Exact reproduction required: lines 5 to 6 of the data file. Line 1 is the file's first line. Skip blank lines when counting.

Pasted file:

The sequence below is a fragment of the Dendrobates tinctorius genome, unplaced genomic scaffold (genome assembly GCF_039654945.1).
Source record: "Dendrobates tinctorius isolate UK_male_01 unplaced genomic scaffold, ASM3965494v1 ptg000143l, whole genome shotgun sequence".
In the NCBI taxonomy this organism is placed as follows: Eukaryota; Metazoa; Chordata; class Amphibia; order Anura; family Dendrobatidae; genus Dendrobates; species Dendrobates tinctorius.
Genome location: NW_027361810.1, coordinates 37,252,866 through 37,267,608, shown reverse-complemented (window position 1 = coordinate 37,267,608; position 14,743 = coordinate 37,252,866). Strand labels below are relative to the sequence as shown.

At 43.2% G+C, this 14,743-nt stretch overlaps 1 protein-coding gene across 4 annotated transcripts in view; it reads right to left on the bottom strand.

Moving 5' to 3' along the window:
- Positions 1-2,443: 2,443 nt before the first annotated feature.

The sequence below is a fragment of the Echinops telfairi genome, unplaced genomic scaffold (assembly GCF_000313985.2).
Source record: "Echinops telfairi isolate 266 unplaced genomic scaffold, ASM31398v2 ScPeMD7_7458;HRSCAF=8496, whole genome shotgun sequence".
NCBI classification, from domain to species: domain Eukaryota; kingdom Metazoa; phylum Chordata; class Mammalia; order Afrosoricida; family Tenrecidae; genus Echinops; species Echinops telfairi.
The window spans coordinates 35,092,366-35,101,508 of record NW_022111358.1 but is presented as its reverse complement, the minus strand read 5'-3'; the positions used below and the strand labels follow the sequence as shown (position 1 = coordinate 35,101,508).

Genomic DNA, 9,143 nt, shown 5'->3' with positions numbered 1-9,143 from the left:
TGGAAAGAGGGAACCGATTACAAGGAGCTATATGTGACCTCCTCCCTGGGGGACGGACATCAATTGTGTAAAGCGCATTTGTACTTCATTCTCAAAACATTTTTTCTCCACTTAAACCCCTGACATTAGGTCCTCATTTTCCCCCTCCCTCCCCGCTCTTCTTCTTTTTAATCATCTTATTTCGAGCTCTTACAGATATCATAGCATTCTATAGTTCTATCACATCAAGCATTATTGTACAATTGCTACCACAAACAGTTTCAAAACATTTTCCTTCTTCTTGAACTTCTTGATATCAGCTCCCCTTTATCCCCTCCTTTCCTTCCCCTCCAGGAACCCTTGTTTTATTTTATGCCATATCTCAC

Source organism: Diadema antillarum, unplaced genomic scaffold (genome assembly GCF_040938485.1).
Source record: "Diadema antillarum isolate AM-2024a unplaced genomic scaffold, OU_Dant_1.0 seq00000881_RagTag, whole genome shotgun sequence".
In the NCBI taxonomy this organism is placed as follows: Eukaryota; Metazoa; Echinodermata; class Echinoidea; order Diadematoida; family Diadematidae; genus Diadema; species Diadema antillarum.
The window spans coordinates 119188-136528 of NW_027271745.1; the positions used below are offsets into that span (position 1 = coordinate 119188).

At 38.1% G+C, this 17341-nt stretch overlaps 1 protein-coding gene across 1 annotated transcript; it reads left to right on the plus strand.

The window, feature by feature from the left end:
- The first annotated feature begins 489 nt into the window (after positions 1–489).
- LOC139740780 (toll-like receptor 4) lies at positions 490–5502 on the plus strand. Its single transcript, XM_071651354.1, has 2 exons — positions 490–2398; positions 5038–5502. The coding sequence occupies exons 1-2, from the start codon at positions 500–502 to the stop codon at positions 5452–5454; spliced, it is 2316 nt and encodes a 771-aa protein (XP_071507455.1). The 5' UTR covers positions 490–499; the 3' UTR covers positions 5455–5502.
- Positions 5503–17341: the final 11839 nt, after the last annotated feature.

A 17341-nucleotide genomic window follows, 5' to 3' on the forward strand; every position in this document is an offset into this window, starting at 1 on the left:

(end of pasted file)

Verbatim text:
At 43.2% G+C, this 14,743-nt stretch overlaps 1 protein-coding gene across 4 annotated transcripts in view; it reads right to left on the bottom strand.

Moving 5' to 3' along the window: